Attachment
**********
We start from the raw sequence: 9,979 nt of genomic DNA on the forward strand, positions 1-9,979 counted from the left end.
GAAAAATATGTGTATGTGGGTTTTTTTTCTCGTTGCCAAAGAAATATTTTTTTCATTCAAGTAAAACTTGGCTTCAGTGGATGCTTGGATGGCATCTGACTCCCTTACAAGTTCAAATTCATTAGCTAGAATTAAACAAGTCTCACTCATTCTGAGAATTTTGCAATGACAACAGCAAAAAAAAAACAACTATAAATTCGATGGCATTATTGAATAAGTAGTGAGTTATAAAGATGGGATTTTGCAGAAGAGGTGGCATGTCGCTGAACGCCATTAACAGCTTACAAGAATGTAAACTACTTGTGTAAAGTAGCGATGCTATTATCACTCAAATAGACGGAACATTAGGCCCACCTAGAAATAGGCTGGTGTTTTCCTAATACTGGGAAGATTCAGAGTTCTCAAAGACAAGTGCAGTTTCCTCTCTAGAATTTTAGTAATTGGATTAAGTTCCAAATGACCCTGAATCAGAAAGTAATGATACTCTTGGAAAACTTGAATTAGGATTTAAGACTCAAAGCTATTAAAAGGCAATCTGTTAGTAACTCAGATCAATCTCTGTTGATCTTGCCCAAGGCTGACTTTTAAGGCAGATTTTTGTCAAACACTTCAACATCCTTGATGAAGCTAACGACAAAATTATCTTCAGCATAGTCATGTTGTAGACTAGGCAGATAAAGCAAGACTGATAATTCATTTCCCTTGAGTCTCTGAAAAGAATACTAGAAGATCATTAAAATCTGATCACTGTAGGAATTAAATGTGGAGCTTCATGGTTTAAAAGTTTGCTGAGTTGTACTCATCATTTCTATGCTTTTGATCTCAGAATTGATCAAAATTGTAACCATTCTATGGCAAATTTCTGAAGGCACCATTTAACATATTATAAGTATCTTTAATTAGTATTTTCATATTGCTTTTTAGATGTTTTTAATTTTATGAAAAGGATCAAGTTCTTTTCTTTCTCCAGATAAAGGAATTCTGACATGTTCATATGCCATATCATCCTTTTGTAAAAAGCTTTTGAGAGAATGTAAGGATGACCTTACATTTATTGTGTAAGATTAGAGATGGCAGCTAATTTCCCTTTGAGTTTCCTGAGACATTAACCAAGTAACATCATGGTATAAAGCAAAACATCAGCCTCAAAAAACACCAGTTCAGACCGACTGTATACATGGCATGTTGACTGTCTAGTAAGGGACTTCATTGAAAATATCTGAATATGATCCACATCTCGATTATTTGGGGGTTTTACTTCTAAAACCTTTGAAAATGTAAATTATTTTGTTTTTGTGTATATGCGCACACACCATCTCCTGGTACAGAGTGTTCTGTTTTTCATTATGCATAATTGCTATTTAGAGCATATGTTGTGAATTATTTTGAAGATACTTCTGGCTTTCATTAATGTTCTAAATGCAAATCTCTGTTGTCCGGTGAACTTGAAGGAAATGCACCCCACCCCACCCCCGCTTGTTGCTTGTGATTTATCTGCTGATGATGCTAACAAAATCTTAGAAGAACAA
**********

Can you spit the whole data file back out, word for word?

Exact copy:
We start from the raw sequence: 9,979 nt of genomic DNA on the forward strand, positions 1-9,979 counted from the left end.
GAAAAATATGTGTATGTGGGTTTTTTTTCTCGTTGCCAAAGAAATATTTTTTTCATTCAAGTAAAACTTGGCTTCAGTGGATGCTTGGATGGCATCTGACTCCCTTACAAGTTCAAATTCATTAGCTAGAATTAAACAAGTCTCACTCATTCTGAGAATTTTGCAATGACAACAGCAAAAAAAAAACAACTATAAATTCGATGGCATTATTGAATAAGTAGTGAGTTATAAAGATGGGATTTTGCAGAAGAGGTGGCATGTCGCTGAACGCCATTAACAGCTTACAAGAATGTAAACTACTTGTGTAAAGTAGCGATGCTATTATCACTCAAATAGACGGAACATTAGGCCCACCTAGAAATAGGCTGGTGTTTTCCTAATACTGGGAAGATTCAGAGTTCTCAAAGACAAGTGCAGTTTCCTCTCTAGAATTTTAGTAATTGGATTAAGTTCCAAATGACCCTGAATCAGAAAGTAATGATACTCTTGGAAAACTTGAATTAGGATTTAAGACTCAAAGCTATTAAAAGGCAATCTGTTAGTAACTCAGATCAATCTCTGTTGATCTTGCCCAAGGCTGACTTTTAAGGCAGATTTTTGTCAAACACTTCAACATCCTTGATGAAGCTAACGACAAAATTATCTTCAGCATAGTCATGTTGTAGACTAGGCAGATAAAGCAAGACTGATAATTCATTTCCCTTGAGTCTCTGAAAAGAATACTAGAAGATCATTAAAATCTGATCACTGTAGGAATTAAATGTGGAGCTTCATGGTTTAAAAGTTTGCTGAGTTGTACTCATCATTTCTATGCTTTTGATCTCAGAATTGATCAAAATTGTAACCATTCTATGGCAAATTTCTGAAGGCACCATTTAACATATTATAAGTATCTTTAATTAGTATTTTCATATTGCTTTTTAGATGTTTTTAATTTTATGAAAAGGATCAAGTTCTTTTCTTTCTCCAGATAAAGGAATTCTGACATGTTCATATGCCATATCATCCTTTTGTAAAAAGCTTTTGAGAGAATGTAAGGATGACCTTACATTTATTGTGTAAGATTAGAGATGGCAGCTAATTTCCCTTTGAGTTTCCTGAGACATTAACCAAGTAACATCATGGTATAAAGCAAAACATCAGCCTCAAAAAACACCAGTTCAGACCGACTGTATACATGGCATGTTGACTGTCTAGTAAGGGACTTCATTGAAAATATCTGAATATGATCCACATCTCGATTATTTGGGGGTTTTACTTCTAAAACCTTTGAAAATGTAAATTATTTTGTTTTTGTGTATATGCGCACACACCATCTCCTGGTACAGAGTGTTCTGTTTTTCATTATGCATAATTGCTATTTAGAGCATATGTTGTGAATTATTTTGAAGATACTTCTGGCTTTCATTAATGTTCTAAATGCAAATCTCTGTTGTCCGGTGAACTTGAAGGAAATGCACCCCACCCCACCCCCGCTTGTTGCTTGTGATTTATCTGCTGATGATGCTAACAAAATCTTAGAAGAACAA